Natural gas is a relatively clean energy alternative, at least compared to other fossil fuels. But gas "fracking," also known as hydraulic fracturing, is a potentially an environmental nightmare. To get at vast underground reserves, engineers pump a mixture of water, sand and chemicals into the deposits. That creates cracks, a pathway for the gas to come up to the surface and be captured. Unfortunately, Scientific American reports that in places like Dish, Texas, it also leads to benzene concentrations in the air 55 times higher than permitted even under the lax standards of the Lone Star State. Also exceeding legal limits in Dish (named by a cable TV provider) are xylene and carbon disulfide (neurotoxicants), naphthalene (a blood poison) and pyridines (potentially carcinogenic). Concentrations are as much as 384 times legal limits. To get at the rich deposits of the Barnet Shale, geologists are drilling right next to subdivisions and shopping centers, the magazine reports. The Barnet lode covers 13,000 square kilometers and has already produced 14,000 wells. Another vast resource, the Marcellus Shale, stretches from Tennessee to New York. Drilling in Dimock, Pa., has polluted drinking water wells--and even exploded one. Fracking is, like everything discussed here, a messy process that not only requires vast amounts of water but also results in a massive toxic waste disposal problem. The documentary Gasland highlights the worst-case secnario. Filmmaker Josh Fox found out firsthand what fracking meant when drillers tried to lease his family's land. Related: 10 Endangered Vacations
Jeff Goodell, a Rolling Stone contributing editor and author of Big Coal ($10 at amazon.com), told me recently that the carbon sequestration technology that would make "clean coal" possible is a "technological mirage" that inexplicably earns a lot of positive mention. "Everybody writes about it as if it will happen tomorrow," he said. "Journalists have done a terrible job of reporting on it." Even if we capture all the carbon dioxide coming out of coal plant stacks, "clean coal" would be an oxymoron because the process starts with mountaintop removal mining. Seen up close, the devastation caused by this now-widespread practice is game-changing. The tops of scenic, ages-old mountains are brutally severed, with the toxic fill dumped into and obliterating the mountain streams that are the only source of drinking water in West Virginia and eastern Kentucky. One sees a scarred moonscape, serviced not by platoons of union miners but a few drivers piloting huge dumptrucks. As Yale's E360 reports, Laurel Branch Hollow was once a thriving West Virginia mountain community. But then the Hobet 21 mining operation moved in and took out 25 square miles of highlands, creating a 10-mile-long gash in the hardwood hilltops and filling in the stream that flowed to the Mud River, which is now heavily contaminated with the heavy metal selenium. Although President Obama continues to genuflect toward "clean coal," his administration has pledged to end the worst practices of mountaintop removal mining, including highly destructive valley fills. But Big Coal is powerful (particularly in West Virginia, where it's practically a religion) and the EPA's power to intervene limited. For now, it's still business as usual in the coal fields. When coal extraction is finished, companies perform much-touted "remediation" that includes planting grass on top of the waste piles. But it's a Band Aid on a festering sore--a University of Maryland study of reclaimed sites (mostly turned into pastureland) shows high amounts of runoff and erosion. Flash floods, once controlled by forested hillsides, are now a common hazard in mountain communities. Related: The 8 Weirdest Alternative Fuels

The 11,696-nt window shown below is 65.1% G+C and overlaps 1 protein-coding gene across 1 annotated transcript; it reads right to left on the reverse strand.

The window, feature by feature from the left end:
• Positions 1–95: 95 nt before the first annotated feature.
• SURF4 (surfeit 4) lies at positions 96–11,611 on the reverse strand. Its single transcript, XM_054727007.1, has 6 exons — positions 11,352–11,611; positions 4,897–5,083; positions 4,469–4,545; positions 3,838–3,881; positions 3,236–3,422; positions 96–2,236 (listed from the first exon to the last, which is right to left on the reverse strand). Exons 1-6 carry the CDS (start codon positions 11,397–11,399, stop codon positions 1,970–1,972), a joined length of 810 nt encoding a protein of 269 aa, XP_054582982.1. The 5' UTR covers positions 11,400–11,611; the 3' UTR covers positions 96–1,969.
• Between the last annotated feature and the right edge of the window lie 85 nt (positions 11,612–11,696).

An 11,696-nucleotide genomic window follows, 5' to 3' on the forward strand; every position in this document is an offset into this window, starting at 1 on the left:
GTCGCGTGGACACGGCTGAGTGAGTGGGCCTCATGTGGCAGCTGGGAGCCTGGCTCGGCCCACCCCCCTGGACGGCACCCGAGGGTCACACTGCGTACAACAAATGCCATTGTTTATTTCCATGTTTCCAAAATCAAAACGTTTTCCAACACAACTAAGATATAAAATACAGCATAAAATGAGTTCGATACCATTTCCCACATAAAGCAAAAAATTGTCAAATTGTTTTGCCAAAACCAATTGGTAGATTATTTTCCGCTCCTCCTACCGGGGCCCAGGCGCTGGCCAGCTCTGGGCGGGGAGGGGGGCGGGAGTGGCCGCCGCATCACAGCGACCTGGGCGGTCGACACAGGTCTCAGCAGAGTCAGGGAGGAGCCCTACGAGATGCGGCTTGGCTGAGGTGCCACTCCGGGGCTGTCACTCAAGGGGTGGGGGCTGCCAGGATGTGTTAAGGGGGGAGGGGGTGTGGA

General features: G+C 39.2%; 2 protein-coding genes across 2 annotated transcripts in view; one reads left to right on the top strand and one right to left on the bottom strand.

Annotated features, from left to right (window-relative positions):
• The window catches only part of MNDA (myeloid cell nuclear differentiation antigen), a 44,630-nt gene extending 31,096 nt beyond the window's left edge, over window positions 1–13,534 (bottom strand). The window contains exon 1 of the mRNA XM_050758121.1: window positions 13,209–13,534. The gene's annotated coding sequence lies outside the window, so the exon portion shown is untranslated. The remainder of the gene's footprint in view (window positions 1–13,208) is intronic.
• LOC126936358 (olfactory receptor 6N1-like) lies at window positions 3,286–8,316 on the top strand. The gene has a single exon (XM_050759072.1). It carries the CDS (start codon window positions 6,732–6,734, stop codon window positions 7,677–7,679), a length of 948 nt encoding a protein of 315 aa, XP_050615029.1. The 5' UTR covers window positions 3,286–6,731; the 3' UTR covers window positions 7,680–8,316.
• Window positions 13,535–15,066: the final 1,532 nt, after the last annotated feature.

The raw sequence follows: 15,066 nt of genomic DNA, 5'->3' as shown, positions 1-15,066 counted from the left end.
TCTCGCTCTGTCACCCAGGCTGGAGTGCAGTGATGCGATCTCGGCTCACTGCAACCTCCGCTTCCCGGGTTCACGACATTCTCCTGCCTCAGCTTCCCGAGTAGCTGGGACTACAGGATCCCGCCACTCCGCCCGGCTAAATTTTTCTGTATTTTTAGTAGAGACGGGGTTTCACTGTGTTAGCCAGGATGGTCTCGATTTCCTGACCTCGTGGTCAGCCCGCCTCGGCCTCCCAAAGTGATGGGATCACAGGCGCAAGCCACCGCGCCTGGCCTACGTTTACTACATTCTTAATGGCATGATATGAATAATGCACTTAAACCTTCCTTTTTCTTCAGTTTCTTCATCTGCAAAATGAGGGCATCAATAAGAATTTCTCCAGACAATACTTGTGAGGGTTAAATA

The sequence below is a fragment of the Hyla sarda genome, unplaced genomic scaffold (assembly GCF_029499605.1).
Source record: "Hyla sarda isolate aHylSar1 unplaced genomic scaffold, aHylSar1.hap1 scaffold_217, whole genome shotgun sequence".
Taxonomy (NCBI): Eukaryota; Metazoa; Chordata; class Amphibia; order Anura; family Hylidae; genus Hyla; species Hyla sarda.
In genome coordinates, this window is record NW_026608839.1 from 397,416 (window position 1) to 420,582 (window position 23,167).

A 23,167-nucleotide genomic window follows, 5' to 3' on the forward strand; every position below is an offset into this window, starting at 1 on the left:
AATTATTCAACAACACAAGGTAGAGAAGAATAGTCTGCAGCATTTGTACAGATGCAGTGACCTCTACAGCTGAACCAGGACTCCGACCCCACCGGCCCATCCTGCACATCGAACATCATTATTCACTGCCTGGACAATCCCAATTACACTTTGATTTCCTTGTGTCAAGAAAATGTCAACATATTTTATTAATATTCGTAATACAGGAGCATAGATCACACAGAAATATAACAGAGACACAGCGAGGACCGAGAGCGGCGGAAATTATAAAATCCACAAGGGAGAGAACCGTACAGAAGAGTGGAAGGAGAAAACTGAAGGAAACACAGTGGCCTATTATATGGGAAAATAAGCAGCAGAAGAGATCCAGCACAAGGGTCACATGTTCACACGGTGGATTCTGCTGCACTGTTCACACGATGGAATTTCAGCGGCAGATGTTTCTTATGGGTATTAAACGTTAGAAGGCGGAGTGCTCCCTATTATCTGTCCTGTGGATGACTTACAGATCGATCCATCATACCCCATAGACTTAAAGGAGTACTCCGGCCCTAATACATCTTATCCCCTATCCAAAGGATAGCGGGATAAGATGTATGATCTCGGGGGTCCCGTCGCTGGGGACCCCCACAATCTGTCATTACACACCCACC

Think we can replace Saudi oil with made-in-U.S.A. heartland corn ethanol? Think again. If we took the entire 70 million acres we grow corn on, gave up eating and made fuel out of that crop, we'd end up displacing only 12 percent of American fossil fuel consumption. All that liquid fuel, and it would still be only 2.4 percent of the U.S. energy budget. And corn ethanol is so energy intensive to produce (think of all the fertilizer, transportation, refining, harvesting) that only about 20 percent of each gallon is "new" energy, says the Washington Post. That's by one calculation--ask David Pimentel of Cornell University, and he'll claim that corn ethanol is a net energy loser. When you add in the "food vs. fuel" controversy--ethanol production has sent corn prices soaring--then it's hard to see a kernel of hope for corn. A quick fix for foreign oil dependence? Expecting it from any of these domestic sources would be a devil's bargain at best. Related: Recipe: Sweet Corn Fritters